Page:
(b) Take custody of a person upon notification by the community mental health program director under the provisions of this section;

      (c) Remove a person in custody to an approved hospital or nonhospital facility as directed by the community mental health program director;

      (d) Transfer a person in custody to another individual authorized under this subsection or a peace officer;

      (e) Transfer a person in custody from a hospital or nonhospital facility to another hospital facility or nonhospital facility when directed to do so by the community mental health program director; and

      (f) Retain a person in custody at the approved hospital or nonhospital facility until a licensed independent practitioner makes a determination under ORS 426.232.

      (4) An individual authorized under subsection (3) of this section must meet the standards established by rule of the authority and be approved by the community mental health program director before assuming the authority granted under this section.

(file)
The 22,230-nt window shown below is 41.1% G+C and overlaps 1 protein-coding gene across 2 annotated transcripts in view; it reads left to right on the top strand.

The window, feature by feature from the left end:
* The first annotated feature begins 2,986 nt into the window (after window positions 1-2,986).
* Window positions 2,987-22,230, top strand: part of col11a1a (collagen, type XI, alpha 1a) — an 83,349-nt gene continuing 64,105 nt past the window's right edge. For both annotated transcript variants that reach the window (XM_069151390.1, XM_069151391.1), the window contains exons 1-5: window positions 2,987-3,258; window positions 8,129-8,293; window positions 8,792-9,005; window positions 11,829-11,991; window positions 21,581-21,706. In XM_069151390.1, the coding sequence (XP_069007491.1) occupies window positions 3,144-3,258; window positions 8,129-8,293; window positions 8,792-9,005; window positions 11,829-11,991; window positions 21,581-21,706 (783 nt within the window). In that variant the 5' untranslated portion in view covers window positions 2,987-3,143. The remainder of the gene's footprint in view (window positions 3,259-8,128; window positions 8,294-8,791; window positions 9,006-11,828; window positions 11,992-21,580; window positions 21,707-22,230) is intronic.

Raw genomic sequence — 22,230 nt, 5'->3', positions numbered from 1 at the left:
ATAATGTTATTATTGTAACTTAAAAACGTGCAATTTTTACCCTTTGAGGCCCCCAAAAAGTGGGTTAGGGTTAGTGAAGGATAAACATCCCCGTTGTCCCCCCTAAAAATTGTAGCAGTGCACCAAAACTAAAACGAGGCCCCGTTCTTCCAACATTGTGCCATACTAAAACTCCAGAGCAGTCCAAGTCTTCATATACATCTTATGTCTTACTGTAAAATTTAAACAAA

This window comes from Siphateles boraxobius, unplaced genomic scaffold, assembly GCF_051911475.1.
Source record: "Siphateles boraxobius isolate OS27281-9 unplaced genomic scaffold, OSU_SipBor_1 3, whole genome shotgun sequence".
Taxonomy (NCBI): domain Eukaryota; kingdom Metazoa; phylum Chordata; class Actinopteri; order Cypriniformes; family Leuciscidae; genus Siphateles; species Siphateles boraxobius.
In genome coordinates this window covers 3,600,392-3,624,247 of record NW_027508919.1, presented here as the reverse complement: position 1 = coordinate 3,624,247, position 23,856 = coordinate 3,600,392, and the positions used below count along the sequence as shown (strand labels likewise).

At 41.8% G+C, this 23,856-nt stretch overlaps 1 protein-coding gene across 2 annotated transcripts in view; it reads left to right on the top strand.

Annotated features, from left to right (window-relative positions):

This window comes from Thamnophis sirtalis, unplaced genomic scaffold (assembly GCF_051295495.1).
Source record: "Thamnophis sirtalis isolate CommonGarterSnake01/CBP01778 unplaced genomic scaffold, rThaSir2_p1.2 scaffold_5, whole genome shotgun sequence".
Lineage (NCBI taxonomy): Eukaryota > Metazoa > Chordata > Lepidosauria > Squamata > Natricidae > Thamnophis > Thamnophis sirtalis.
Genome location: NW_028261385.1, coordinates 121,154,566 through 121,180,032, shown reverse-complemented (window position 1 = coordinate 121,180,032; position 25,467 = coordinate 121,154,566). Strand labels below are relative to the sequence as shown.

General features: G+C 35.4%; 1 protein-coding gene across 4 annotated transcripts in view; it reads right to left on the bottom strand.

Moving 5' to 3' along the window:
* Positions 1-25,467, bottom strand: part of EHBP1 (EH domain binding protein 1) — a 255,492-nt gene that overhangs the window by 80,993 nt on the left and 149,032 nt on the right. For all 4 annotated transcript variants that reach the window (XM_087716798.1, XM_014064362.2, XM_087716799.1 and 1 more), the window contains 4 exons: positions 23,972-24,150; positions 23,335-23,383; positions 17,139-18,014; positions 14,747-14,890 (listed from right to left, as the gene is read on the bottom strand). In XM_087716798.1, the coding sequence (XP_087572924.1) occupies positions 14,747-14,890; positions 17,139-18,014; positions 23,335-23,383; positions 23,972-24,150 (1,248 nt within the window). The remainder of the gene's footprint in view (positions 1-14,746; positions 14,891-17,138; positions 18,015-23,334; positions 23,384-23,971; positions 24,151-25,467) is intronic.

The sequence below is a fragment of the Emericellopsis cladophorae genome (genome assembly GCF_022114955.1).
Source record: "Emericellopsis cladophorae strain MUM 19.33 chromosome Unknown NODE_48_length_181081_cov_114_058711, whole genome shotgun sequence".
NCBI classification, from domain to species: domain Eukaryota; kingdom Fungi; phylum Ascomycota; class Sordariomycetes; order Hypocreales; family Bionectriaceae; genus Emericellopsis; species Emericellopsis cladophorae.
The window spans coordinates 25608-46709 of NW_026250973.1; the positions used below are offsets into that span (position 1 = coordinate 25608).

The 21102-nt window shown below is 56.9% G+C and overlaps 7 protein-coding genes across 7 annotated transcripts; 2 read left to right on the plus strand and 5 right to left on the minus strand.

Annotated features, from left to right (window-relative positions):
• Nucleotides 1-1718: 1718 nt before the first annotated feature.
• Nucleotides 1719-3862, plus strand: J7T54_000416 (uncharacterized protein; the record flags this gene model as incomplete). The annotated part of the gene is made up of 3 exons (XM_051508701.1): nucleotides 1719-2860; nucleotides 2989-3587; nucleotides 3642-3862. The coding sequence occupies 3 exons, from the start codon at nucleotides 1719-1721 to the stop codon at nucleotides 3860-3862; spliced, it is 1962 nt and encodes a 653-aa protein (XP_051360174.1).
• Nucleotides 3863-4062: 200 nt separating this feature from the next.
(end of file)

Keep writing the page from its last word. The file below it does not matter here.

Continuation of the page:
(5) The costs of transporting a person under ORS 426.060, 426.228 or 426.235 by an individual authorized under subsection (3) of this section shall be the responsibility of the community mental health program in the county in which the authorized individual is directed by a peace officer or a community mental health program director to take custody of a person and to transport the person to a facility approved by the authority, but the community mental health program shall not be responsible for costs that exceed the amount provided by the state for that transportation. An individual authorized to act under subsection (3) of this section shall charge the cost of emergency medical transportation to, and collect that cost from, the person, third party payers or other legally or financially responsible individuals or entities in the same manner that costs for the transportation of other persons are charged and collected. [1993 c.484 §5; 1997 c.531 §5; 2009 c.595 §405; 2013 c.360 §41; 2015 c.461 §14; 2015 c.785 §3]